Megan Rogers of Siloam Springs recently traveled with John Brown University to serve at the Heart of Love Clinic with soccer camps and Bible class camps. She generously shares her heart for the mission in Guatemala and what drives her to return and serve.
Hello all, my name is Megan Rodgers and I am a freshman at the University of Arkansas. I was born and raised in Siloam Springs and have had the opportunity to travel the Dustin Dream’s clinic with a group from John Brown University a few weeks ago for a spring break trip. This was my third time spending my spring break in Guatemala City and every time I leave I say that it’s the last, but something keeps pulling me back. You see, these people are different. Their lives are hard. Every time I go back I am reminded of this fact. Most of them have lived in this community for their entire lives, caught in a cycle of poverty with no hope of escaping. They work long days rummaging through the dump, trying to make a living for their families. Their homes are often no larger than my dorm room, but house entire families. And yet, they don’t feel sorry for themselves, they have not let their hardships make them bitter and they are not selfish about the little that they have. But rather, they are the most hospitable and joyful group of people I have met.
More than anything, I have been struck by the gratitude that these people have exhibited. Whether it is children, willing to share their snacks with me, parents brought to tears by our small gift of food during home visits, mothers not asking for treatment for themselves while taking their children to the clinic, or church ladies waiting until every other person has been served before eating at lunch time, these people hold everything that they have with an open hand, never taking anything for granted. Every year I return to the states with a new perspective, seeing my many blessing and swearing not to take them for granted. Every year, that promise is broken as I begin to become selfish once again, comparing my lot with others around me and pitying myself when others have more. Every year I sign up to return to Guatemala, hoping that this time that perspective of gratitude will stick around a little while longer. But this year something was different. This year when I flew out of the Guatemala City airport I shed a tear knowing that plans will not allow me to return next year. This year I resolved not to leave unchanged. I have spent the past few weeks wondering how to make this true and I believe I have stumbled upon an important truth.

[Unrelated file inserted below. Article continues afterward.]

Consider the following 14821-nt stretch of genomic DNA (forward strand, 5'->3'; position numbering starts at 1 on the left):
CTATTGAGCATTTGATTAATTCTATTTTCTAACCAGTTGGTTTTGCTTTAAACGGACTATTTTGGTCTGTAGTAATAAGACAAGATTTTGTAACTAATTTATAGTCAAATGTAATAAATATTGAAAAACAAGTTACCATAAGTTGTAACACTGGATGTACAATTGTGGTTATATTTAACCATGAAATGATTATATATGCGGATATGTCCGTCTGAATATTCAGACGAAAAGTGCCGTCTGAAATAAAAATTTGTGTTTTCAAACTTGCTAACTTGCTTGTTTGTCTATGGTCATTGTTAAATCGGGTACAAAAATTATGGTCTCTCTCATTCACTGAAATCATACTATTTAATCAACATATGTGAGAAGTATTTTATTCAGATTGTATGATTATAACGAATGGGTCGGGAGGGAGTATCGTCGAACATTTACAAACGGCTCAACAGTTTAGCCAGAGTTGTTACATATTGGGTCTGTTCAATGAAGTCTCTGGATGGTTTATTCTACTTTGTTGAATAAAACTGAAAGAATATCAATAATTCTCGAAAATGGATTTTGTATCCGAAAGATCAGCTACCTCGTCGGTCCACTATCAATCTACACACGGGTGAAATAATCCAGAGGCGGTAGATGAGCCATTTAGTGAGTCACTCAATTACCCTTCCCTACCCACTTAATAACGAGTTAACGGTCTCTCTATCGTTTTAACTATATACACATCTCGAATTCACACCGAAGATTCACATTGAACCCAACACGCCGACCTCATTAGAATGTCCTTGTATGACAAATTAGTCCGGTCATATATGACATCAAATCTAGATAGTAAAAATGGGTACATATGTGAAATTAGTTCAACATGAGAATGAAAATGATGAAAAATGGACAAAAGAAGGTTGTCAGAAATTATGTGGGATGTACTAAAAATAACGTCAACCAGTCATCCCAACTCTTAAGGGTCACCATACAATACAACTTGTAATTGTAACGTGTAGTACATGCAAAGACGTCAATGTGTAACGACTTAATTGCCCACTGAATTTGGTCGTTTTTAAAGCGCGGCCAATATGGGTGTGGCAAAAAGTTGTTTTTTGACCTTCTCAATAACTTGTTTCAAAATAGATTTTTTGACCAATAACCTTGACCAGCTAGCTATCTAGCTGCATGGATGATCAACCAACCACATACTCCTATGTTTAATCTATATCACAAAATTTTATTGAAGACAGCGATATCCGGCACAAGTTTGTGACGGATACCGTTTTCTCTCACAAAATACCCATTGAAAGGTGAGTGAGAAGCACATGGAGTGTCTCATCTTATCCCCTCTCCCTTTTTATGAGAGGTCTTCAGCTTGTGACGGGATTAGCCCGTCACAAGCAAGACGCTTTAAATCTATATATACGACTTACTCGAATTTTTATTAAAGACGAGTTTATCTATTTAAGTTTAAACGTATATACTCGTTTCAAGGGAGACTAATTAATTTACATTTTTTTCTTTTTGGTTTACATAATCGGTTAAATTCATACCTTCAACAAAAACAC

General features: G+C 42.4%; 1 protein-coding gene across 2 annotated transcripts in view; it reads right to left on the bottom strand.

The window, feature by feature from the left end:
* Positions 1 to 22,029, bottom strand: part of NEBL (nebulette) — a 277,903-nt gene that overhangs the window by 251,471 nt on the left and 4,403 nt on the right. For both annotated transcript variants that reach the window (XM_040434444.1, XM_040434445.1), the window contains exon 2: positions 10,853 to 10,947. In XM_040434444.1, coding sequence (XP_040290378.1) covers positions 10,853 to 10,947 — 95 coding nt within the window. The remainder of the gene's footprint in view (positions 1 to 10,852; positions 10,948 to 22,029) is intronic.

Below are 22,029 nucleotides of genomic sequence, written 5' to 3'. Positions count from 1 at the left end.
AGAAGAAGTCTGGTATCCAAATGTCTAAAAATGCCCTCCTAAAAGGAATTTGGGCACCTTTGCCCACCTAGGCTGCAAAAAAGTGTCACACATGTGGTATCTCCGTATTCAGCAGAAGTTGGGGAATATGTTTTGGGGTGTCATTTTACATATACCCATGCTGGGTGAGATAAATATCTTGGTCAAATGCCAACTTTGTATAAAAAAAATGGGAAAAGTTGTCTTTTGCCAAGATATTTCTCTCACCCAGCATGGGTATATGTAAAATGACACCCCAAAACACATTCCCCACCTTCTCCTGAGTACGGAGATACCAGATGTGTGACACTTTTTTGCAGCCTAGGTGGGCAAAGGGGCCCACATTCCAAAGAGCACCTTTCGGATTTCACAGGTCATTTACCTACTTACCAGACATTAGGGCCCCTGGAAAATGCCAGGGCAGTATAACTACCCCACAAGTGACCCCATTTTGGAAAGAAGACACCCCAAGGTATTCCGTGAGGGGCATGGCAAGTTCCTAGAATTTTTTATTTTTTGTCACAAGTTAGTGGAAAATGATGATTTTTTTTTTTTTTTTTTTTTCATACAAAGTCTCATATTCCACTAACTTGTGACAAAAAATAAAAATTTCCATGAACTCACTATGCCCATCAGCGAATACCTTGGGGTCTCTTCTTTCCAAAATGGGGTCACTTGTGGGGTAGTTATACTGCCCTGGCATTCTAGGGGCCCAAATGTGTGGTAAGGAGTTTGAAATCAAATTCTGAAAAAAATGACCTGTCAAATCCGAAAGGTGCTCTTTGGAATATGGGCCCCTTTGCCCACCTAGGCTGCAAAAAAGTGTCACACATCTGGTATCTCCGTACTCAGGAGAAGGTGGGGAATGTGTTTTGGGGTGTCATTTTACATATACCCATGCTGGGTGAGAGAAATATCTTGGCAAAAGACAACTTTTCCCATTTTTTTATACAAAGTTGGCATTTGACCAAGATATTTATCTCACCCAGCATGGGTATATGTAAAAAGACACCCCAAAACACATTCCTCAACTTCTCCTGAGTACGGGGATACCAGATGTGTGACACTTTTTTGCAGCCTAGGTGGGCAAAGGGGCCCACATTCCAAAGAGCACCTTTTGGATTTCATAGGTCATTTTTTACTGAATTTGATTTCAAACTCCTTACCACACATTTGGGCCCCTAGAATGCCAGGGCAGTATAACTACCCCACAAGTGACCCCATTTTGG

If you’re like me, you’ve probably heard the saying that love is not an emotion but rather a choice. I believe the same is true for gratitude. The fact that people who have so much less than I do are consistently more grateful than I am is proof that gratitude is not dependant upon circumstances. If that were the case, you and I would constantly be overflowing with gratitude for the many ways in which we have been blessed. Gratitude is a choice. Not a once and for all, I resolve to grateful choice like I believe upon returning to the states in previous years. But rather a daily choice of thanksgiving to our Lord and Father who knows exactly what we need and promises to give it in His good and perfect timing. The reality is that if we know the truth of the sacrifice that the Lord has made for use we should be overflowing with gratitude every day, no matter what our current situation is. This is a reality that the people of Guatemala have embraced, leading to an abundance of joy even while they are surrounded by pain and misfortune. It is my prayer that you and I would also learn how to live in this reality, choosing daily to be grateful for the abundance that the Lord has blessed us with.